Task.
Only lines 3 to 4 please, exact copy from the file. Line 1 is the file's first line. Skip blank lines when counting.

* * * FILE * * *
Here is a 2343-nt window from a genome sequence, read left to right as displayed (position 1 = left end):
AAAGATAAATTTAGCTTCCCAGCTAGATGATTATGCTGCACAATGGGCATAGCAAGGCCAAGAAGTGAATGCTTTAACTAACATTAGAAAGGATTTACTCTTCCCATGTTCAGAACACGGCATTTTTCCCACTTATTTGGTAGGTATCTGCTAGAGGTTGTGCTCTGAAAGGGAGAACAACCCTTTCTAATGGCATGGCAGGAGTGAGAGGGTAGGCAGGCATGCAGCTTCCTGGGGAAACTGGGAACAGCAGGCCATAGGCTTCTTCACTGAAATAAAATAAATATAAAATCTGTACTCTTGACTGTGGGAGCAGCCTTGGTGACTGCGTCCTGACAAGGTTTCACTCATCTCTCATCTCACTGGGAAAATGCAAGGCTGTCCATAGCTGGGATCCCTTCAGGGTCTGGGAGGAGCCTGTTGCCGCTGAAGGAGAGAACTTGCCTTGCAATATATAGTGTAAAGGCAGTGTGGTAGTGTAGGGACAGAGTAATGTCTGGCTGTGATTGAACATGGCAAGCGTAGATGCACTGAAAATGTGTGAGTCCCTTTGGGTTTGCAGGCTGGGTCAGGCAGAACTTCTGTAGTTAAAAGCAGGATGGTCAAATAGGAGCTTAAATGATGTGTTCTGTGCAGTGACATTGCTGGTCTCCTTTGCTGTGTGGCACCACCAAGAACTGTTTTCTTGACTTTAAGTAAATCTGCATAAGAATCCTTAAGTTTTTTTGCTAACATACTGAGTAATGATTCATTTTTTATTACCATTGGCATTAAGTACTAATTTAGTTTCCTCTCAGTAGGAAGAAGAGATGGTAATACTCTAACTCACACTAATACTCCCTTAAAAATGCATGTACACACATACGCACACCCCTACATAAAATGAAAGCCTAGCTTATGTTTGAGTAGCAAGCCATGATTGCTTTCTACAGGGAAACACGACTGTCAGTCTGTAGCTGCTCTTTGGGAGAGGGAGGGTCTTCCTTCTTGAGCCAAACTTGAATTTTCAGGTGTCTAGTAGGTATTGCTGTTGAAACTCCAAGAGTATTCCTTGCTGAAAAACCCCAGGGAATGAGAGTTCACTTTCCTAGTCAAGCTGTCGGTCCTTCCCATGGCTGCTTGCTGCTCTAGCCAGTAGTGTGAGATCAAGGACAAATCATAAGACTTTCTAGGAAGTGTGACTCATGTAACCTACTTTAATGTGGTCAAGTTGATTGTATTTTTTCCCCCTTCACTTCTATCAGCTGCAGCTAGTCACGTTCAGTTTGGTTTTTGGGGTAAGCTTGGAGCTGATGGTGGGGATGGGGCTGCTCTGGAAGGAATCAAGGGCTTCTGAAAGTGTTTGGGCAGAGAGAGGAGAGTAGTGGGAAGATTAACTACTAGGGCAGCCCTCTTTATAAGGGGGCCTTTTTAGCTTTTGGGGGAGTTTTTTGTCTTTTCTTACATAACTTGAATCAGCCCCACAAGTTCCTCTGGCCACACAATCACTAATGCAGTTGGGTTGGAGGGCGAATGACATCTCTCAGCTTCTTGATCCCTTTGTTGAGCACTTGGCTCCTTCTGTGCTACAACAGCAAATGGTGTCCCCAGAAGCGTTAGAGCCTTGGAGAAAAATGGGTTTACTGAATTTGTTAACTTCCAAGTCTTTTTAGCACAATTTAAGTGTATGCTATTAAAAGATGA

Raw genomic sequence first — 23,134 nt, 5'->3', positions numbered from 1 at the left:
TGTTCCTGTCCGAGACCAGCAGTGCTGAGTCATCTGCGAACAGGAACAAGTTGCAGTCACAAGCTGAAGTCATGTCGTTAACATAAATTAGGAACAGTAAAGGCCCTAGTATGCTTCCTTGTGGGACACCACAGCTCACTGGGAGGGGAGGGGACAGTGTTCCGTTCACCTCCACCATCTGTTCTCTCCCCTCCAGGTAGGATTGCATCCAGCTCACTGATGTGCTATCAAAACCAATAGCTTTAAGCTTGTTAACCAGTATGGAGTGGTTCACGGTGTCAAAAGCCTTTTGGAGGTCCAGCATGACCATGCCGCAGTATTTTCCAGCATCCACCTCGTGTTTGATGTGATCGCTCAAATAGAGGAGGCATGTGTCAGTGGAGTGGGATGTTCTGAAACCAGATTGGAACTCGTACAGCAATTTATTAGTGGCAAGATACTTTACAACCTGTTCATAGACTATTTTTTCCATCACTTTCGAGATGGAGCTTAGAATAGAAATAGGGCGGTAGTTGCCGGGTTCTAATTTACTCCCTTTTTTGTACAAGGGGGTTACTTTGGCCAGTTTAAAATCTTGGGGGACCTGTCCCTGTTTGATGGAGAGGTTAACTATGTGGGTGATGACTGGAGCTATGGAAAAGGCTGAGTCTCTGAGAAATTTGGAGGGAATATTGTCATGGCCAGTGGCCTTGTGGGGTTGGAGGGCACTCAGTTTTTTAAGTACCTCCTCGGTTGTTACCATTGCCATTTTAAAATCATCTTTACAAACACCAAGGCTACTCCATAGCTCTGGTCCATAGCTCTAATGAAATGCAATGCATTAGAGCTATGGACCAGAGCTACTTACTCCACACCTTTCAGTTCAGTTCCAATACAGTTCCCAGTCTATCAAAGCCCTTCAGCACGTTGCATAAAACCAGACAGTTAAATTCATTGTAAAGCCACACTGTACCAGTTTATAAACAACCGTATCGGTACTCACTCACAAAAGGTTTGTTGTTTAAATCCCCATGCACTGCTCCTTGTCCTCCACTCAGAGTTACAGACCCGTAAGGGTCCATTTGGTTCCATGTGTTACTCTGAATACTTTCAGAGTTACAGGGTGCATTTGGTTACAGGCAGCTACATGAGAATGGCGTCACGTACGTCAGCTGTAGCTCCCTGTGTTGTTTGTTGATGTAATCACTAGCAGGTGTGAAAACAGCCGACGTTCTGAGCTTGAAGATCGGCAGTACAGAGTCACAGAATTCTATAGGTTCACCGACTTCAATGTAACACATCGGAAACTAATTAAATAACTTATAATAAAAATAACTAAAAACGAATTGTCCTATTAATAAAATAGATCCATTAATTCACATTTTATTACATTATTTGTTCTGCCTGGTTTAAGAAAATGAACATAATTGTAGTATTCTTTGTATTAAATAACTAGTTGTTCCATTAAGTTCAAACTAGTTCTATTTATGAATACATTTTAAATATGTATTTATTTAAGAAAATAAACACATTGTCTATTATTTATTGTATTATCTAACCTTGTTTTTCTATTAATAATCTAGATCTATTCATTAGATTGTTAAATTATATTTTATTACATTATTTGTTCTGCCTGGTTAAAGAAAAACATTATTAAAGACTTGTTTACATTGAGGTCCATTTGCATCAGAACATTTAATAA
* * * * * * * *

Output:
Raw genomic sequence first — 23,134 nt, 5'->3', positions numbered from 1 at the left:
TGTTCCTGTCCGAGACCAGCAGTGCTGAGTCATCTGCGAACAGGAACAAGTTGCAGTCACAAGCTGAAGTCATGTCGTTAACATAAATTAGGAACAGTAAAGGCCCTAGTATGCTTCCTTGTGGGACACCACAGCTCACTGGGAGGGGAGGGGACAGTGTTCCGTTCACCTCCACCATCTGTTCTCTCCCCTCCAGGTAGGATTGCATCCAGCTCACTGATGTGCTATCAAAACCAATAGCTTTAAGCTTGTTAACCAGTATGGAGTGGTTCACGGTGTCAAAAGCCTTTTGGAGGTCCAGCATGACCATGCCGCAGTATTTTCCAGCATCCACCTCGTGTTTGATGTGATCGCTCAAATAGAGGAGGCATGTGTCAGTGGAGTGGGATGTTCTGAAACCAGATTGGAACTCGTACAGCAATTTATTAGTGGCAAGATACTTTACAACCTGTTCATAGACTATTTTTTCCATCACTTTCGAGATGGAGCTTAGAATAGAAATAGGGCGGTAGTTGCCGGGTTCTAATTTACTCCCTTTTTTGTACAAGGGGGTTACTTTGGCCAGTTTAAAATCTTGGGGGACCTGTCCCTGTTTGATGGAGAGGTTAACTATGTGGGTGATGACTGGAGCTATGGAAAAGGCTGAGTCTCTGAGAAATTTGGAGGGAATATTGTCATGGCCAGTGGCCTTGTGGGGTTGGAGGGCACTCAGTTTTTTAAGTACCTCCTCGGTTGTTACCATTGCCATTTTAAAATCATCTTTACAAACACCAAGGCTACTCCATAGCTCTGGTCCATAGCTCTAATGAAATGCAATGCATTAGAGCTATGGACCAGAGCTACTTACTCCACACCTTTCAGTTCAGTTCCAATACAGTTCCCAGTCTATCAAAGCCCTTCAGCACGTTGCATAAAACCAGACAGTTAAATTCATTGTAAAGCCACACTGTACCAGTTTATAAACAACCGTATCGGTACTCACTCACAAAAGGTTTGTTGTTTAAATCCCCATGCACTGCTCCTTGTCCTCCACTCAGAGTTACAGACCCGTAAGGGTCCATTTGGTTCCATGTGTTACTCTGAATACTTTCAGAGTTACAGGGTGCATTTGGTTACAGGCAGCTACATGAGAATGGCGTCACGTACGTCAGCTGTAGCTCCCTGTGTTGTTTGTTGATGTAATCACTAGCAGGTGTGAAAACAGCCGACGTTCTGAGCTTGAAGATCGGCAGTACAGAGTCACAGAATTCTATAGGTTCACCGACTTCAATGTAACACATCGGAAACTAATTAAATAACTTATAATAAAAATAACTAAAAACGAATTGTCCTATTAATAAAATAGATCCATTAATTCACATTTTATTACATTATTTGTTCTGCCTGGTTTAAGAAAATGAACATAATTGTAGTATTCTTTGTATTAAATAACTAGTTGTTCCATTAAGTTCAAACTAGTTCTATTTATGAATACATTTTAAATATGTATTTATTTAAGAAAATAAACACATTGTCTATTATTTATTGTATTATCTAACCTTGTTTTTCTATTAATAATCTAGATCTATTCATTAGATTGTTAAATTATATTTTATTACATTATTTGTTCTGCCTGGTTAAAGAAAAACATTATTAAAGACTTGTTTACATTGAGGTCCATTTGCATCAGAACATTTAATAA